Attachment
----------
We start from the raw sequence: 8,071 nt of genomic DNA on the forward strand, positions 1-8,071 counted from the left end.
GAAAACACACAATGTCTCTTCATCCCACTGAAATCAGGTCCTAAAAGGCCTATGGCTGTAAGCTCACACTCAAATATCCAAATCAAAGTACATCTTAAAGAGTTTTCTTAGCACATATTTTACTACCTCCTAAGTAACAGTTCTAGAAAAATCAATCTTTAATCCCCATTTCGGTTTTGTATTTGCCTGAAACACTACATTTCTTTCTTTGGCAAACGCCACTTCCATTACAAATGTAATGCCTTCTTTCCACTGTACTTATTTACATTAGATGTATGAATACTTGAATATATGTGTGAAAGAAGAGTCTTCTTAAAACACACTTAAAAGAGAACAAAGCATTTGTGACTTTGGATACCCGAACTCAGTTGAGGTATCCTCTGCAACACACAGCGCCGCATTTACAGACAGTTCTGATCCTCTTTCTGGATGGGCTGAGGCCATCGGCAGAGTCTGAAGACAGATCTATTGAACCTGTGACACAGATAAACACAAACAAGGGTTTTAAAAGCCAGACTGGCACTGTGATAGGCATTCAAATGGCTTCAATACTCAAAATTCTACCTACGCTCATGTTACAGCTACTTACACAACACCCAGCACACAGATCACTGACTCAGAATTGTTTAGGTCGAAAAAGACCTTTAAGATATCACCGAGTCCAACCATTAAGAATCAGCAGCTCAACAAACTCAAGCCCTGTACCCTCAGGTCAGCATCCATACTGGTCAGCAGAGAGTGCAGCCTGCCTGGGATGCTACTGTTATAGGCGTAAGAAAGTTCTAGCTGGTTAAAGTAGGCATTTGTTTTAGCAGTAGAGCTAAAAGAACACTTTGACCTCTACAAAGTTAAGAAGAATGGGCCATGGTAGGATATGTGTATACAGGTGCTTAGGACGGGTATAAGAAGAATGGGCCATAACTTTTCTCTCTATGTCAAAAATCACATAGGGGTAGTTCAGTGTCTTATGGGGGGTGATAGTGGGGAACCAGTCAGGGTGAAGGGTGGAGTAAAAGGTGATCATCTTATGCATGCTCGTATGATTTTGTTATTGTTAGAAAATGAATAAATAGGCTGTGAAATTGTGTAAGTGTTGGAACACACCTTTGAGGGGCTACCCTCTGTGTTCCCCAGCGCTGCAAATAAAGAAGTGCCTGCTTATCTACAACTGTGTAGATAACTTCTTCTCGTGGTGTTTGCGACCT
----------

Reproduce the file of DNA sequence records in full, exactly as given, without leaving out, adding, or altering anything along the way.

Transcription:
We start from the raw sequence: 8,071 nt of genomic DNA on the forward strand, positions 1-8,071 counted from the left end.
GAAAACACACAATGTCTCTTCATCCCACTGAAATCAGGTCCTAAAAGGCCTATGGCTGTAAGCTCACACTCAAATATCCAAATCAAAGTACATCTTAAAGAGTTTTCTTAGCACATATTTTACTACCTCCTAAGTAACAGTTCTAGAAAAATCAATCTTTAATCCCCATTTCGGTTTTGTATTTGCCTGAAACACTACATTTCTTTCTTTGGCAAACGCCACTTCCATTACAAATGTAATGCCTTCTTTCCACTGTACTTATTTACATTAGATGTATGAATACTTGAATATATGTGTGAAAGAAGAGTCTTCTTAAAACACACTTAAAAGAGAACAAAGCATTTGTGACTTTGGATACCCGAACTCAGTTGAGGTATCCTCTGCAACACACAGCGCCGCATTTACAGACAGTTCTGATCCTCTTTCTGGATGGGCTGAGGCCATCGGCAGAGTCTGAAGACAGATCTATTGAACCTGTGACACAGATAAACACAAACAAGGGTTTTAAAAGCCAGACTGGCACTGTGATAGGCATTCAAATGGCTTCAATACTCAAAATTCTACCTACGCTCATGTTACAGCTACTTACACAACACCCAGCACACAGATCACTGACTCAGAATTGTTTAGGTCGAAAAAGACCTTTAAGATATCACCGAGTCCAACCATTAAGAATCAGCAGCTCAACAAACTCAAGCCCTGTACCCTCAGGTCAGCATCCATACTGGTCAGCAGAGAGTGCAGCCTGCCTGGGATGCTACTGTTATAGGCGTAAGAAAGTTCTAGCTGGTTAAAGTAGGCATTTGTTTTAGCAGTAGAGCTAAAAGAACACTTTGACCTCTACAAAGTTAAGAAGAATGGGCCATGGTAGGATATGTGTATACAGGTGCTTAGGACGGGTATAAGAAGAATGGGCCATAACTTTTCTCTCTATGTCAAAAATCACATAGGGGTAGTTCAGTGTCTTATGGGGGGTGATAGTGGGGAACCAGTCAGGGTGAAGGGTGGAGTAAAAGGTGATCATCTTATGCATGCTCGTATGATTTTGTTATTGTTAGAAAATGAATAAATAGGCTGTGAAATTGTGTAAGTGTTGGAACACACCTTTGAGGGGCTACCCTCTGTGTTCCCCAGCGCTGCAAATAAAGAAGTGCCTGCTTATCTACAACTGTGTAGATAACTTCTTCTCGTGGTGTTTGCGACCT